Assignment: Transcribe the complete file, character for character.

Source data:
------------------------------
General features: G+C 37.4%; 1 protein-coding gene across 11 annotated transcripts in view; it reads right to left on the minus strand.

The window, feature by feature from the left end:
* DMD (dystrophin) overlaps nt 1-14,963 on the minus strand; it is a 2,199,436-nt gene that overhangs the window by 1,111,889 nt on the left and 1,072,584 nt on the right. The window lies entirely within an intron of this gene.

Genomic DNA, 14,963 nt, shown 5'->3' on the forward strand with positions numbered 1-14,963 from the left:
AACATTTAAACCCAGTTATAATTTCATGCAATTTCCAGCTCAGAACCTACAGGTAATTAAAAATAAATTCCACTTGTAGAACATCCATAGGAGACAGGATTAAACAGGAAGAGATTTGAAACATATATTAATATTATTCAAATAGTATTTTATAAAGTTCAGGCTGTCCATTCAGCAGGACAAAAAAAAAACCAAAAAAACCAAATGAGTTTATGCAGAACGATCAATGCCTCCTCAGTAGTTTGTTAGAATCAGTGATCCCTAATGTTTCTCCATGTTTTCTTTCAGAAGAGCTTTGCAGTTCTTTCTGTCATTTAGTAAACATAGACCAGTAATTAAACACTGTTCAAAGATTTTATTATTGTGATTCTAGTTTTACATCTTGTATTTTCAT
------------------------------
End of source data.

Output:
General features: G+C 37.4%; 1 protein-coding gene across 11 annotated transcripts in view; it reads right to left on the minus strand.

The window, feature by feature from the left end:
* DMD (dystrophin) overlaps nt 1-14,963 on the minus strand; it is a 2,199,436-nt gene that overhangs the window by 1,111,889 nt on the left and 1,072,584 nt on the right. The window lies entirely within an intron of this gene.

Genomic DNA, 14,963 nt, shown 5'->3' on the forward strand with positions numbered 1-14,963 from the left:
AACATTTAAACCCAGTTATAATTTCATGCAATTTCCAGCTCAGAACCTACAGGTAATTAAAAATAAATTCCACTTGTAGAACATCCATAGGAGACAGGATTAAACAGGAAGAGATTTGAAACATATATTAATATTATTCAAATAGTATTTTATAAAGTTCAGGCTGTCCATTCAGCAGGACAAAAAAAAAACCAAAAAAACCAAATGAGTTTATGCAGAACGATCAATGCCTCCTCAGTAGTTTGTTAGAATCAGTGATCCCTAATGTTTCTCCATGTTTTCTTTCAGAAGAGCTTTGCAGTTCTTTCTGTCATTTAGTAAACATAGACCAGTAATTAAACACTGTTCAAAGATTTTATTATTGTGATTCTAGTTTTACATCTTGTATTTTCAT